The stock market fell Tuesday on President Donald Trump’s calling off stimulus negotiations until after the election. With some signs that the economic recovery may be slowing, amid a worrisome rise of coronavirus infections, investors got spooked.
Not to worry, says Mike Wilson, Morgan Stanley’s chief US equity strategist. The economy, he told CNBC, “doesn’t need it for the next 30 days.” Giving just a 33% chance that a second stimulus package can be completed before the November 3 balloting, Wilson expressed confidence that one can arrive post-election.
The S&P 500 dipped 1.4% after Republican Trump tweeted that House Democrats weren’t bargaining “in good faith.” The president denounced Democratic Speaker Nancy Pelosi’s insistence on aid for what he termed poorly run, crime-ridden cities whose governments her party dominates.
The administration had offered a plan of $1.6 trillion, but Pelosi has been seeking $2.2 trillion. A flash point has been Democrats’ push for a renewal of $600 in extra weekly jobless benefits. The White House wants $400.
Trump’s move came after Federal Reserve Chairman Jerome Powell warned that insufficient government aid would lead to a weak recovery and create gratuitous hardship. “By contrast, the risks of overdoing it seem, for now, to be smaller,” he said. And Cleveland Fed President Loretta Mester said the end of stimulus talks will bring a “much slower” recovery than many expected.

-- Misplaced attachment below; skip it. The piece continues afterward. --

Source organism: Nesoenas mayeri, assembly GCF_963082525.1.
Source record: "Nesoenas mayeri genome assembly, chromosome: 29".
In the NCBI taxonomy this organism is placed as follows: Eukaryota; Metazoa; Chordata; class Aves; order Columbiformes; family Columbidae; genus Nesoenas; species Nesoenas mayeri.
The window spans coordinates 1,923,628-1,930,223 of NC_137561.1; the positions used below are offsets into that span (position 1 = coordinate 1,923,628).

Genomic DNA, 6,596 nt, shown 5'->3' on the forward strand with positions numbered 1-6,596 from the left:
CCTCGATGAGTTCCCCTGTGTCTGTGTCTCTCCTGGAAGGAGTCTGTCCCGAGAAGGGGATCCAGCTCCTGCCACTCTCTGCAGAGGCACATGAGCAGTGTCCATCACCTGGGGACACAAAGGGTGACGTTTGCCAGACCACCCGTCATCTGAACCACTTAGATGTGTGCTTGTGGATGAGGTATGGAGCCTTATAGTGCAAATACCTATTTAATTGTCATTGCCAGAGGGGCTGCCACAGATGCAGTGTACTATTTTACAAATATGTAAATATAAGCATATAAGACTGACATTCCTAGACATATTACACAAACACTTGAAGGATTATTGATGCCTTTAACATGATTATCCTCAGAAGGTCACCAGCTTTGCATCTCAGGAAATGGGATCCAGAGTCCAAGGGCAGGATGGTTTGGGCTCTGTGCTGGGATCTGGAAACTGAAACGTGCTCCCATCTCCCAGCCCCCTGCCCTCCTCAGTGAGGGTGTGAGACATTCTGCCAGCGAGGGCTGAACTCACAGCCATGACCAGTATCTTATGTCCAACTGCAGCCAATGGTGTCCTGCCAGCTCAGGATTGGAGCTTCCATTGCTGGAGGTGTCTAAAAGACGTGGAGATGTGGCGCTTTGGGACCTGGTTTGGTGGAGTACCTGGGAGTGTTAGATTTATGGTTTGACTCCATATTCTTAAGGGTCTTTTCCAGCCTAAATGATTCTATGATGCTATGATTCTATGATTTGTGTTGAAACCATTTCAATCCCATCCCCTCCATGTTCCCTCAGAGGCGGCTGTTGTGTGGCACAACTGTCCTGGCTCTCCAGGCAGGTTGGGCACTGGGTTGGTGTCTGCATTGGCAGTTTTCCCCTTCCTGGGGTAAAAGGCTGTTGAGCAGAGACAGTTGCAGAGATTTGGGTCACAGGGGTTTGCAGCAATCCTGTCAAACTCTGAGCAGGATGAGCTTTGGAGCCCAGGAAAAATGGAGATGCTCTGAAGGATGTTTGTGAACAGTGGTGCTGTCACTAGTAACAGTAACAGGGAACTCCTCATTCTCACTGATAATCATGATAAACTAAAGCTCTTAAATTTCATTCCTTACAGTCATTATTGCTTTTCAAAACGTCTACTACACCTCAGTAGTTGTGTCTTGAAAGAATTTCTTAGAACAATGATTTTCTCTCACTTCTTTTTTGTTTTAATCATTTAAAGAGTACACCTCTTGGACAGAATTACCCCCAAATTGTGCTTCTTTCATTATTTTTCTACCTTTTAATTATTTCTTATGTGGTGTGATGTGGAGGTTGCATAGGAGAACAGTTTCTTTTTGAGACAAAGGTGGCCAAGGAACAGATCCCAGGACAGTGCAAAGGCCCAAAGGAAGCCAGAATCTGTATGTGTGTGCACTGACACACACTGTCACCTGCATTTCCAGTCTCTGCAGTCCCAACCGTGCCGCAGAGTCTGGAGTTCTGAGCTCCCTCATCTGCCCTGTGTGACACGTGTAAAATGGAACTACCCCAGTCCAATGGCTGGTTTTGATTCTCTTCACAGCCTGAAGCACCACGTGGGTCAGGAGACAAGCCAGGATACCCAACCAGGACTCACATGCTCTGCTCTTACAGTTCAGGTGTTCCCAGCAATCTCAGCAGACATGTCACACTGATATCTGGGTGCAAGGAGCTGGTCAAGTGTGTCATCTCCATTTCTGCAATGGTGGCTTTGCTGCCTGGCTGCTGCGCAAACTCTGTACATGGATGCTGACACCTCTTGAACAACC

While Wilson acknowledged that some economic data had “flattened,” he argued that the next economic rescue package will arrive soon enough after the election to avoid any real damage.
Certainly, there will be some “choppiness” in the market because of the delay and the uncertainty it provokes, he said. Stocks will see a lot of “volatility over the next three to four to five weeks,” he said. Nonetheless, he put the S&P’s “support level” at 3100, which is near the 200-day moving average. The index closed yesterday at 3360, down from its high in early September of 3526.
A onetime proponent of a V-shaped recovery, which is surely not the case to date, Wilson said he was surprised that the market progressed as quickly as it did until Labor Day, when it softened. But all should be fine. with some investor patience required, he went on. “It’s a matter of timing.”